- Dharmapal: The Beautiful Tree, Indigenous Indian Education in the Eighteenth Century. (1983)
- [In the seventeenth century John De Laet (1631) summarised the information he had collected from English, Dutch and Portuguese sources regarding the Mughal empire as a whole.] “The condition of the common people in these regions (south and west) is exceedingly miserable; wages are low; workmen get only one regular meal a day, the houses are wretched and practically unfurnished, and people have not got sufficient covering to keep warm in winter.”
- Moreland, India at the Death of Akbar, quoted from Lal, K. S. (1992). The legacy of Muslim rule in India. New Delhi: Aditya Prakashan. Chapter 7
- The village communities are little republics, having nearly everything they want within themselves, and almost independent of any foreign relations. They seem to last where nothing else lasts. Dynasty after dynasty tumbles down; revolution succeeds to revolution; Hindoo, Patan, Mogul, Mahratta, Sik, English are all masters in turn; but the village communities remain the same... If a country remains for a series of years the scene of continued pillage and massacre, so that villages cannot be inhabited, the scattered villagers nevertheless return whenever the power of peaceable possession revives. A generation may pass away, but the succeeding generation will return. The sons will take the place of their fathers; the same site for the village, the same position for the houses, the same lands, will be occupied by the descendants of those who were driven out when the village was depopulated...
- When any hungry wretch takes it into his head to ruin the kingdom, he goes to the king and says to him: 'Sire; if your majesty will give me the permission to raise money and a certain number of armed men, I will pay so many millions. The king then asks how it is intended to raise the money. It is by nothing else than the seizure of everybody in the kingdom, men and women, and by dint of torture compelling them to pay what is demanded. Such financiers are hateful and avaricious men. The king generally consents to their unjust proposals, as he thereby satisfies his own greed; he accords the asked-for permission, and demands security bonds.
- Niccolao Manucci. Quoted from Lal, K. S. (1999). Theory and practice of Muslim state in India. New Delhi: Aditya Prakashan. Chapter 4
- The common people (live in) poverty so great and miserable that the life of the people can be depicted or accurately described only as the home of stark want and the dwelling place of bitter woe… their houses are built of mud with thatched roofs. Furniture there is little or none, except some earthenware pots to hold water and for cooking…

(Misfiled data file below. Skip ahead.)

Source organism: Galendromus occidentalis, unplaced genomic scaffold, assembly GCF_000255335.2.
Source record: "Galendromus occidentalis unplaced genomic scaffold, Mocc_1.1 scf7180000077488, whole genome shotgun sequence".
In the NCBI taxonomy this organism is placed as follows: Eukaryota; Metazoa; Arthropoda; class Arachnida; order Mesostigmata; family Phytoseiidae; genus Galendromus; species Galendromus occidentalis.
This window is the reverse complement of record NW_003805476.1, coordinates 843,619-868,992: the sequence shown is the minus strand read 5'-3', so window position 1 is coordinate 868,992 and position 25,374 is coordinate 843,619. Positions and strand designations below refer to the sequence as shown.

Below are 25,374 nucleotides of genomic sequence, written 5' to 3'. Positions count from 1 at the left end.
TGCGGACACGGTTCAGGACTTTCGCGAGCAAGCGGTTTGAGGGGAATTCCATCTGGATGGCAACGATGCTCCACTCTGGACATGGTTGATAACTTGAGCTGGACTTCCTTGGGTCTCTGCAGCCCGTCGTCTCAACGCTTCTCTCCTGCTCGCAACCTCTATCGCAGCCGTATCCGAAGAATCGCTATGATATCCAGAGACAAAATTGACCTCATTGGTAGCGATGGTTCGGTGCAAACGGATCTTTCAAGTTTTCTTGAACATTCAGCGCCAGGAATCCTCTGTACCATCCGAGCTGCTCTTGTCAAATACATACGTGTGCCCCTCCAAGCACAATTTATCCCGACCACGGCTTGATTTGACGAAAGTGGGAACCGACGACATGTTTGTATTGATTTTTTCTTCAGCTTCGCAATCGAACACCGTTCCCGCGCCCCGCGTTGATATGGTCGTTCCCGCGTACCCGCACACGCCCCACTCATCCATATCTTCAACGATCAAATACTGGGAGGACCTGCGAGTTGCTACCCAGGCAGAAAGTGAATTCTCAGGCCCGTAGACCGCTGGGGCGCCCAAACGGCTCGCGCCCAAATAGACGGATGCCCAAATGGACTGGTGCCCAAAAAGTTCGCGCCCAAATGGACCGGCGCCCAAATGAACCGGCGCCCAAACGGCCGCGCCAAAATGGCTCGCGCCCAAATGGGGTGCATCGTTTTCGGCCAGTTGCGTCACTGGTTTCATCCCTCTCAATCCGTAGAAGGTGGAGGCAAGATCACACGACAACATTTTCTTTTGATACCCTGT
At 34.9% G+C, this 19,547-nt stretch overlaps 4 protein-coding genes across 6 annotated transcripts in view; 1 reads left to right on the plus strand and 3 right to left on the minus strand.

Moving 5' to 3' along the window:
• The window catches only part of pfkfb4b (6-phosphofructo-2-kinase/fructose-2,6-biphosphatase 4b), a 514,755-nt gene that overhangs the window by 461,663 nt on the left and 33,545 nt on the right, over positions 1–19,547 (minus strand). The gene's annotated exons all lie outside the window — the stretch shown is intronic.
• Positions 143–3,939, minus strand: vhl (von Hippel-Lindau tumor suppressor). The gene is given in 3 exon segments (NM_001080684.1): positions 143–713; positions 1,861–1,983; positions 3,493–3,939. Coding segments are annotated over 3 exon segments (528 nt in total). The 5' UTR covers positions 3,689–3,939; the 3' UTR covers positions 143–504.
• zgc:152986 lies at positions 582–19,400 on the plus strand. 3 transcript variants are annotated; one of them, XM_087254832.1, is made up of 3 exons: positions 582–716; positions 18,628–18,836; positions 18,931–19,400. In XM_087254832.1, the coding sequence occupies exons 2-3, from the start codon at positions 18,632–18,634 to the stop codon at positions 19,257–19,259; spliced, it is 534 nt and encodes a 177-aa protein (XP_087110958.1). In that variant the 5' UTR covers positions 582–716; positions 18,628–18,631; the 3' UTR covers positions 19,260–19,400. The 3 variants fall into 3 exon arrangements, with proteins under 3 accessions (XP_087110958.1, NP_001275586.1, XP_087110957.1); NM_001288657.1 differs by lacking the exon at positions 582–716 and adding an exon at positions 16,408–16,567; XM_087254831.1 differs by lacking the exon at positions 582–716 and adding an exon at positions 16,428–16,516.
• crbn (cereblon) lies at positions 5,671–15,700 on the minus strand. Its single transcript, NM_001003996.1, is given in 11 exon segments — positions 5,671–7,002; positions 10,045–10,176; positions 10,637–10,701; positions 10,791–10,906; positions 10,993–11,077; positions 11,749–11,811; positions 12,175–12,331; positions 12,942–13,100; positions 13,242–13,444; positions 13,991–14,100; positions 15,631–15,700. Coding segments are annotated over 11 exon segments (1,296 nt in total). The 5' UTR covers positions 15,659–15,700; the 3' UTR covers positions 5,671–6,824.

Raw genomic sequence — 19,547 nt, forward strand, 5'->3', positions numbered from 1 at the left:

- Pelsaert,Jahangir’s India. quoted from Lal, K. S. (1992). The legacy of Muslim rule in India. New Delhi: Aditya Prakashan.
- Peons or servants are exceedingly numerous in this country... for every one-be he mounted soldier, merchant or king’s official-keeps as many as his position and circumstances permit. Outside the house, they serve for display, running continually before their master’s horse; inside, they do the work of the house, each knowing his duty...
- Pelsaert, Jahangir’s India. quoted from Lal, K. S. (1992). The legacy of Muslim rule in India. New Delhi: Aditya Prakashan.
- The utter subjection and poverty of the common people-poverty so great and miserable that the life of the people can be depicted or accurately described only as the home of stark want and the dwelling place of bitter woe. ... There are three classes of people who are indeed nominally free, but whose status differs very little from voluntary slavery-workmen, peons or servants and shopkeepers. For the workmen there are two scourges, the first of which is low wages. Goldsmiths, painters (of cloth or chintz), embroiderers, carpet makers, cotton or silk weavers, black-smiths, copper-smiths, tailors, masons, builders, stone-cutters, a hundred crafts in all-any of these working from morning to night can earn only 5 or 6 tackas (tankahs), that is 4 or 5 strivers in wages. The second (scourge) is (the oppression of) the Governor, the nobles, the Diwan, the Kotwal, the Bakshi, and other royal officers. If any of these wants a workman, the man is not asked if he is willing to come, but is seized in the house or in the street, well beaten if he should dare to raise any objection, and in the evening paid half his wages, or nothing at all. From these facts the nature of their food can be easily inferred… For their monotonous daily food they have nothing but a little khichri… in the day time, they munch a little parched pulse or other grain, which they say suffices for their lean stomachs… Their houses are built of mud with thatched roofs. Furniture there is little or none, except some earthenware pots to hold water and for cooking… Their bedclothes are scanty, merely a sheet or perhaps two… this is sufficient in the hot weather, but the bitter cold nights are miserable indeed, and they try to keep warm over little cowdung fires… the smoke from these fires all over the city is so great that the eyes run, and the throat seems to be choked.